Some ideas have good intentions, but end up causing unforseen problems. Case in point: While reviewing a pair of high-end loudspeakers (manufacturer not disclosed to protect the unaware), I discovered that the woofers in one of the speakers was not working. After returning the speaker for repair, I learned that the wires connecting the woofers had come loose. It turns out that the speaker is RoHS compliant
(Restriction of Hazardous Substances). RoHS is an environmental regulation originated in the European Union that prohibits the use of hazardous materials in the manufacturing of electronics, a worthy goal. Products that are not RoHS compliant may not be sold in the EU. RoHS is an idea with good intentions and unintended consequences.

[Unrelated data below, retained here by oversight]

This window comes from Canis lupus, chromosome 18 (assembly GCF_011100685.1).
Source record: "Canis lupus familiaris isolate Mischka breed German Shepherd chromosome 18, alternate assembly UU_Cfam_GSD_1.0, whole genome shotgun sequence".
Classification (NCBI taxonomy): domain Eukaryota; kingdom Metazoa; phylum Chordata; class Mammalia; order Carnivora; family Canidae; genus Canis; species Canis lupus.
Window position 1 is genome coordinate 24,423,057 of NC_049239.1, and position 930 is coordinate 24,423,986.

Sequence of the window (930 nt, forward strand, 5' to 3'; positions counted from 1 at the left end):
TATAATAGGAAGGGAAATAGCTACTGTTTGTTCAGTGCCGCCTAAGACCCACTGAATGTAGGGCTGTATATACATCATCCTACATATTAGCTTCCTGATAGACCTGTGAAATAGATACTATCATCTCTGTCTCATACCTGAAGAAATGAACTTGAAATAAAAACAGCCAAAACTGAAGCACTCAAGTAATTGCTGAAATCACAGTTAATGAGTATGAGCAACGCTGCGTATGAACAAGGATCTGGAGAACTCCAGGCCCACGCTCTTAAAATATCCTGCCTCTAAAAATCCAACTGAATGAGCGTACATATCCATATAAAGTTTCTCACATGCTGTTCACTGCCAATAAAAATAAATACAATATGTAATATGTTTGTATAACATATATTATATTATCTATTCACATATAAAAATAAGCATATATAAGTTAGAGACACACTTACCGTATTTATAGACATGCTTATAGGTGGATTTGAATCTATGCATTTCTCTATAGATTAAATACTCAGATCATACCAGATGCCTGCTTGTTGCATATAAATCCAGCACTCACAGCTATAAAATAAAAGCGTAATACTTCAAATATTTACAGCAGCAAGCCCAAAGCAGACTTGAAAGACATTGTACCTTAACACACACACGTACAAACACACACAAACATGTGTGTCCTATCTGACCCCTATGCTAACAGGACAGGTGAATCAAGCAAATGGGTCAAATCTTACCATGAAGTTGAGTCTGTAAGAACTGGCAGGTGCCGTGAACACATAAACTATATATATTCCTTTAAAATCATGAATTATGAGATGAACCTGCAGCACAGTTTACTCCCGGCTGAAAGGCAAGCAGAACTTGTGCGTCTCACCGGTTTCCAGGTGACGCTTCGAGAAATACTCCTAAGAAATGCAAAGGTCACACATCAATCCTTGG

One of the substances covered under RoHS is lead, commonly used in solder. When lead is eliminated from solder, the tin in the solder crystallizes and becomes very brittle and can result in loose connections. The speaker was repaired and returned and no harm was done, but this could be a problem that will resurface with many different electronics products as RoHS compliance spreads to the US, China and other countries. Lead is a hazardous substance, but perhaps more study is required before it's eliminated entirely, or a suitable alternative should be developed. Fortunately, I have been told, military and medical equipment is exempt from RoHS compliance. Read this article for more information.